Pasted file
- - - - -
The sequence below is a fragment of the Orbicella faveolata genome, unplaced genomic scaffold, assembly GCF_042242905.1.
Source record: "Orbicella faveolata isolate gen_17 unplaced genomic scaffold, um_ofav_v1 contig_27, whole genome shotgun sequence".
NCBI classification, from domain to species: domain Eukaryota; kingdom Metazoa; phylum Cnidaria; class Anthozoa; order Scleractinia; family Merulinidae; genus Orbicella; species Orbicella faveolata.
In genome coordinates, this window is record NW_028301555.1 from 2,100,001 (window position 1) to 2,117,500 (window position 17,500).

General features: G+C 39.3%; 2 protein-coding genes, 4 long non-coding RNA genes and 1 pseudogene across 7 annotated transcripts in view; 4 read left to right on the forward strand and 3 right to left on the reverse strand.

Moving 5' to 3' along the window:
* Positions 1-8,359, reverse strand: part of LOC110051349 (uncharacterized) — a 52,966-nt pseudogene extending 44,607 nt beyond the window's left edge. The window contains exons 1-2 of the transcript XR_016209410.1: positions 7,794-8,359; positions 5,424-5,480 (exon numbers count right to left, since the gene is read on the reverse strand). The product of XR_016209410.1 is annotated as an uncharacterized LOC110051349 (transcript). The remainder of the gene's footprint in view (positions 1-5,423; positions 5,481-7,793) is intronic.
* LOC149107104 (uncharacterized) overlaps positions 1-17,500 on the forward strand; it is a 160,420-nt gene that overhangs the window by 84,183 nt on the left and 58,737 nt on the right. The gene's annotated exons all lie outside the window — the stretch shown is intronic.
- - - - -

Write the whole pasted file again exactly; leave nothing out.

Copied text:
The sequence below is a fragment of the Orbicella faveolata genome, unplaced genomic scaffold, assembly GCF_042242905.1.
Source record: "Orbicella faveolata isolate gen_17 unplaced genomic scaffold, um_ofav_v1 contig_27, whole genome shotgun sequence".
NCBI classification, from domain to species: domain Eukaryota; kingdom Metazoa; phylum Cnidaria; class Anthozoa; order Scleractinia; family Merulinidae; genus Orbicella; species Orbicella faveolata.
In genome coordinates, this window is record NW_028301555.1 from 2,100,001 (window position 1) to 2,117,500 (window position 17,500).

General features: G+C 39.3%; 2 protein-coding genes, 4 long non-coding RNA genes and 1 pseudogene across 7 annotated transcripts in view; 4 read left to right on the forward strand and 3 right to left on the reverse strand.

Moving 5' to 3' along the window:
* Positions 1-8,359, reverse strand: part of LOC110051349 (uncharacterized) — a 52,966-nt pseudogene extending 44,607 nt beyond the window's left edge. The window contains exons 1-2 of the transcript XR_016209410.1: positions 7,794-8,359; positions 5,424-5,480 (exon numbers count right to left, since the gene is read on the reverse strand). The product of XR_016209410.1 is annotated as an uncharacterized LOC110051349 (transcript). The remainder of the gene's footprint in view (positions 1-5,423; positions 5,481-7,793) is intronic.
* LOC149107104 (uncharacterized) overlaps positions 1-17,500 on the forward strand; it is a 160,420-nt gene that overhangs the window by 84,183 nt on the left and 58,737 nt on the right. The gene's annotated exons all lie outside the window — the stretch shown is intronic.